G. Love and The Apache Relay at the Orange Peel

All photos are of Apache Relay and are courtesy of David Simchock/David Simchock Photography.

If you’ve been to a G. Love show before, you have a pretty good idea of what took place last Thursday at the Orange Peel. Definite party music with a slight frat-house flavor. Blues, rock and hip-hop. G. Love is, as ever a consummate entertainer/guy you wouldn’t necessarily want to take home to mom. What was different this time around: He was performing songs from his new Fixin’ To Die album, recorded at Echo Mountain and produced by The Avett Brothers. Despite murmurs to the effect, no Avetts were seen on stage or in the audience. G. Love’s band Special Sauce was there, however — the rhythm section includes longtime G. Love collaborators, drummer Jeffrey “Houseman” Clemens, and bassist Timo Shanko mostly on standup. In recent years, G. Love has toured less often with Special Sauce, so their appearance added a celebratory note to the evening.

But while G. Love’s show was exactly the good, high energy fun you’d expect (worth noting: The singer appeared on stage with a jar of Moonshine, wearing a “Welcome to the Cesspool of Sin” t-shirt), the real surprise of the evening was opener The Apache Relay.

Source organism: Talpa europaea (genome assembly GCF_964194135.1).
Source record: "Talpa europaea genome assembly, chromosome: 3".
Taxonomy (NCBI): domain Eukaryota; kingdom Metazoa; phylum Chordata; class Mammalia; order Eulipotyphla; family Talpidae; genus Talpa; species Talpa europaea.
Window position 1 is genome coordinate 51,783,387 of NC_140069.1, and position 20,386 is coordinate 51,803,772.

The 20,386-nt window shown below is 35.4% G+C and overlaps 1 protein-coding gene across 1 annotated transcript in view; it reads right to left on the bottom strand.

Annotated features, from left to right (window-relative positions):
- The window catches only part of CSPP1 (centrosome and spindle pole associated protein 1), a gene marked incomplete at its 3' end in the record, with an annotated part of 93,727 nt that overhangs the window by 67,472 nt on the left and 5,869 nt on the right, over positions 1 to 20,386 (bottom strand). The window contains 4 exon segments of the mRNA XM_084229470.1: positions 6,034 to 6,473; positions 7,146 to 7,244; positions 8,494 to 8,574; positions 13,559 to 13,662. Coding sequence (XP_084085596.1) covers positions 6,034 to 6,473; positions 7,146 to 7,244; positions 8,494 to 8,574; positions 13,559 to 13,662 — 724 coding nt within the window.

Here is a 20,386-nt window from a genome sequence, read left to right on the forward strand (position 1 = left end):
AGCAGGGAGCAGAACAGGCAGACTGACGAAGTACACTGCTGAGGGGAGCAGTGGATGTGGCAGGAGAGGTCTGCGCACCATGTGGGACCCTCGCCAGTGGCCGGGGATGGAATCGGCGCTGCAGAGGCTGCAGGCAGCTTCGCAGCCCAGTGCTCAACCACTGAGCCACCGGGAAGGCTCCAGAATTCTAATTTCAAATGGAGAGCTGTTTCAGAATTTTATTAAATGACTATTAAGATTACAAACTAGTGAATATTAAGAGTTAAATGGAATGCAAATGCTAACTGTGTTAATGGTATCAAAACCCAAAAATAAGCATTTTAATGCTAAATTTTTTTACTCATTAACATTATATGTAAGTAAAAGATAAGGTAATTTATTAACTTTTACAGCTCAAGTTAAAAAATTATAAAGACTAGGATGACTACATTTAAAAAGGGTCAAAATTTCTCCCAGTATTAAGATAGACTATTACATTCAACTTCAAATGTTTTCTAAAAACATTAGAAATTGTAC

Okay, the Nashville-based six-piece was in town not to long ago, playing Bele Chere. And front man Michael Ford, Jr. pointed out that the band’s first Asheville show was on the Mo Daddy’s stage two years ago. He also mentioned (probably a half-dozen times) how excited they all were to be on the Orange Peel stage — and that excitement showed. Throughout their 11-song set, the band held nothing back. They drenched their jean jackets and chambray shirts with sweat. They kicked and jumped and shouted out backup vocals. Multi-instrumentalist Kellen Wenrich shredded on fiddle and when he wasn’t fiddling he was strumming a guitar. While pulling off a crazy-awesome dance moves that involved lunges and lurches. When he wasn’t doing that, he was playing any number of shakers and auxiliary percussion instruments.

The success of recent album American Nomad propels the live show, but Apache Relay pulled off a new song on stage as well — a feat when playing the opening slot. But the crowd gave the band headliner treatment, going along with new material and a raucous count down to the band’s final song, their single “Home Is Not Places.”

Apache Relay’s sound is rooted in Americana but informed by indie rock with flavors of R&B thrown in for good measure. They’re fun to watch — especially Ford and Wenrich who are highly animated, possibly the hardest rockers on the road today. Possibly. They’re definite contenders.

Later, at the merch booth, Wenrich said they hope to be back in Asheville in the spring. Watch for them.

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About Alli Marshall
Alli Marshall is the arts writer and editor at Mountain Xpress. She's lived in Asheville for more than 20 years and loves live music, visual art, fiction and friendly dogs.

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